Checkmate!
Although it is possible to checkmate your opponent during the middle game. Most checkmate situations occured in endgame, when one of the two players has less arm power and thus cannot resist his or her opponent's attack. The following lists the basic checkmates that a beginner must know!
1. Queen Checkmate

Queen checkmate is the most obvious out of all the possible checkmate positions. As a result, most chess players resign when their opponent has a queen and they are soon to be checkmated.

On the diagram, the white king is driven into the corner of the chessboard, which is a common theme when checkmating the opponent. The white king is at the corner a1. While the black king stays at b3, where it guards the squares a2 and b2, and prevent the white king from moving to this square. The black queen comes to c1 to check the white king, and the white king has no other place to go (since all other squares are guarded by black pieces, including where the white king stands). Therefore, white king is checkmated and the player who plays white is lost.

### Stalemate

When checkmating the opponent with a queen, it is important that one avoids stalemate, in which the opponent's king cannot move to any square and the square it stands is not in check. This results in a draw! On the diagram at the right, the black king on a8 cannot move anywhere since its potential squares to move (a7, b8, and b7) are all guarded by white queen. However, the square a8 is not in check, so the black king is in a stalemate position where it cannot move anywhere but the square it stands is safe. Although this is unfortunate for white, but the game is drawn.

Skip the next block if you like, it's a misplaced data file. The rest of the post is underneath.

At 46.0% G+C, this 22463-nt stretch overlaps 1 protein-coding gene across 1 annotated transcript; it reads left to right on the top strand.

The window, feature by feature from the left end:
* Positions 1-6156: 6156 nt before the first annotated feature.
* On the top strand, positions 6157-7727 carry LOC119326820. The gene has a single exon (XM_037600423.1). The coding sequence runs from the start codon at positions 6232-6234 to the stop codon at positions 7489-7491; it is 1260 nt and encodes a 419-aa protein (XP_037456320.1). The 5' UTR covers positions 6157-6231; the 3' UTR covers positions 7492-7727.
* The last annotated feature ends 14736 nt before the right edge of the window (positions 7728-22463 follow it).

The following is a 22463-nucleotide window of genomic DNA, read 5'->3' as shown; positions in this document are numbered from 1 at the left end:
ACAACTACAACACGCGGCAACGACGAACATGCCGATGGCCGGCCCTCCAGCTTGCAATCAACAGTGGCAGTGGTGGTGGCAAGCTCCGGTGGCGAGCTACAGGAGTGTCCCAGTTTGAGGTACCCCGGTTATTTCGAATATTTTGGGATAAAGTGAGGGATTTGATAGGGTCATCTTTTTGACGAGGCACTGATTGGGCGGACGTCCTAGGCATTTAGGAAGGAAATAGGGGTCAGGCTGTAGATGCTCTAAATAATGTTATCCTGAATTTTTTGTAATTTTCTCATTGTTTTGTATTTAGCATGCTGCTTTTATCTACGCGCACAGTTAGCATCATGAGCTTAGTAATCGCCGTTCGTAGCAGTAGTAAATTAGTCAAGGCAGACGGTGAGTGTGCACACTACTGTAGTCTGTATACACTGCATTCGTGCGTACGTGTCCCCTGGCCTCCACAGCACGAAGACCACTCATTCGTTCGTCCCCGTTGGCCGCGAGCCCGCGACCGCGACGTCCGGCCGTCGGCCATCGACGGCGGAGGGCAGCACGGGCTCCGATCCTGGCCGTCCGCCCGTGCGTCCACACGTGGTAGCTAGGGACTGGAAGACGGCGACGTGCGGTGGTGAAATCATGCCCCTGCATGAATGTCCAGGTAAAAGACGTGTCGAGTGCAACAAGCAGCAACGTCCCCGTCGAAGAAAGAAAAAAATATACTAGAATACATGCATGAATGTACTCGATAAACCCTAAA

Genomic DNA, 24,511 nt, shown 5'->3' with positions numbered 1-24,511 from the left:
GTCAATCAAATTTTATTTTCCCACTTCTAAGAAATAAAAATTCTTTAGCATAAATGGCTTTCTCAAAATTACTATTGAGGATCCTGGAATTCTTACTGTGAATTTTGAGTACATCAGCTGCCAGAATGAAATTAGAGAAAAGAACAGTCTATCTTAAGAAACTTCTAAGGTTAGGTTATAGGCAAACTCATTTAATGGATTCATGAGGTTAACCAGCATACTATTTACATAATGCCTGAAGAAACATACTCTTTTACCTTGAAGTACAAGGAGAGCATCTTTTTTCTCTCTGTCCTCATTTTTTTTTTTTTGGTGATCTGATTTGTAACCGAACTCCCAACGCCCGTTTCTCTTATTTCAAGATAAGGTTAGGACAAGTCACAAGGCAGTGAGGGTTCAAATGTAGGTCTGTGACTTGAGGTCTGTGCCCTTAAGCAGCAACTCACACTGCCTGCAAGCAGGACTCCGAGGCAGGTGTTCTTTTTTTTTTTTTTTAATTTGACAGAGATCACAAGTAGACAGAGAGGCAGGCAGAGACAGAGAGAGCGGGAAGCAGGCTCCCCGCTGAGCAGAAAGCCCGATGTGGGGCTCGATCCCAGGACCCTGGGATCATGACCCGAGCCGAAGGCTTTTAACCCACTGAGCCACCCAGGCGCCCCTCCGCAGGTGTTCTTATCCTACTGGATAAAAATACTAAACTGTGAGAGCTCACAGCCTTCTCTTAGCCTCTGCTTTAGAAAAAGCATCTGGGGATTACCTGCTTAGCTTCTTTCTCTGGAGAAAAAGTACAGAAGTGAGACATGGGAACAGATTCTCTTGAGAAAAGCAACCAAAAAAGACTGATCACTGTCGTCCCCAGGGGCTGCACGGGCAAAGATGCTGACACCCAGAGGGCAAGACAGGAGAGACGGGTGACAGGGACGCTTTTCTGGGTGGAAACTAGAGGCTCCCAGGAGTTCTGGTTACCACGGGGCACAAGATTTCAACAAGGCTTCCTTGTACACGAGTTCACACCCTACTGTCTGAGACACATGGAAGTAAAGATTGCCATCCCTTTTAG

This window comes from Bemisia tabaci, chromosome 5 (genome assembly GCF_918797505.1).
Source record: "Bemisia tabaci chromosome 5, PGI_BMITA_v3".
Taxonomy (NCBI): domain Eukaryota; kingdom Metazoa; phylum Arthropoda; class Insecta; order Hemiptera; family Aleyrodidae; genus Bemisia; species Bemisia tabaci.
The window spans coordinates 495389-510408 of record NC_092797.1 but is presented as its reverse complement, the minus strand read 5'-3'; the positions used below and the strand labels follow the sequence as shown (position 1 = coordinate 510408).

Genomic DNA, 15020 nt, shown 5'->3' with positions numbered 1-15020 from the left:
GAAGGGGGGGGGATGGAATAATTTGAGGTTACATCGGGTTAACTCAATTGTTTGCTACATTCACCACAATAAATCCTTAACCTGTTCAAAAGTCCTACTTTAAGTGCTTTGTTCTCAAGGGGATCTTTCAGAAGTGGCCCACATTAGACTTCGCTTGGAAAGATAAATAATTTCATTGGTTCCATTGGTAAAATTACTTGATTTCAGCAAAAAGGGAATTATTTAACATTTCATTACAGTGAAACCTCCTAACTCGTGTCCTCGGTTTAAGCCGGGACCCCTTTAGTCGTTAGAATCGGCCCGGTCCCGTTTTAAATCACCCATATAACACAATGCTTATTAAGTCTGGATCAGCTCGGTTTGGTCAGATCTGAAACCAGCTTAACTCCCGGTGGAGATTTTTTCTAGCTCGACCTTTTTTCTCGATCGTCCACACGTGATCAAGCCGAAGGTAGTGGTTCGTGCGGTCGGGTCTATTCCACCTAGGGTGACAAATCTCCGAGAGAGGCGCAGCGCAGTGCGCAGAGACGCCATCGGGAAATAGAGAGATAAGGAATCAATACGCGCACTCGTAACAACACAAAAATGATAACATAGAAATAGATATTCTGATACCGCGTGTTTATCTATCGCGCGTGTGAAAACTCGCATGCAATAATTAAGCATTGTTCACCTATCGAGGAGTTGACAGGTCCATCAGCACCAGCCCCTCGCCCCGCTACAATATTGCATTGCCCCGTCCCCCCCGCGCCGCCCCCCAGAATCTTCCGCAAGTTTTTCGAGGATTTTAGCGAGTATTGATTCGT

2. Rook Checkmate

To checkmate your opponent's king with a rook, it is necessary to drive the king to the edge of the board, as shown on the diagram. The black king is stranded on f1. The white king stands on f3, in a manner called "opposition" in which it guards the squares e2, f2, and g2, preventing the black king from escaping to those squares. Then the white rook checks the black king on h1, and the black king has no square to escape to. Therefore, black is checkmated and the player who played white wins. Stalemating with a rook rarely occurs but it happens! It is usually wiser to use the "opposition" to drive the opponent's king to the edge of the board, with the help of a rook. Then, use the rook to checkmate the opponent in the last move.

3. Two Bishops Checkmate

One bishop along cannot checkmate the opponent's king. However, two bishops can achieve this. On the diagram, the black king on h7 is driven to the corner. It is not too difficult for two bishops to force checkmate, with the aid of their king. Two principles apply:
1. The bishops are best when they are near the center of the board and on adjacent diagonals. This cuts off the opposing king.
2. The king must be used aggressively, in conjunction with the bishops.

The diagram shown illusrates a key theme in checkmating, which is the oppositon of the kings. The white king stands on f7 and guarding the squares g8 and g6 and supporting the bishop on g7, which guards squares h8 and h6. If there were only this white bishop and the king, the position would be a stalemate. However, the presence of white's other bishop decides the game. It stands on f5 and checkmates the black king.

4. Two Knights Checkmate

It is impossible to force checkmate with a king and two knights, although checkmate positions are possible. Checkmates with two knights usually not possible because it is very hard to force the opponent's king into one corner. Since knights are short-range pieces, it would be very difficult to limit the opponent's king while prevent itself from getting attacked. On the diagram at the right, the black king is on h8, white king on h6, and white knights are on f6 and g6. There are only four possible ways to checkmate using two knights. This position depicts one of them. The other three are at other three corners of the chessboard with similar set up to this one.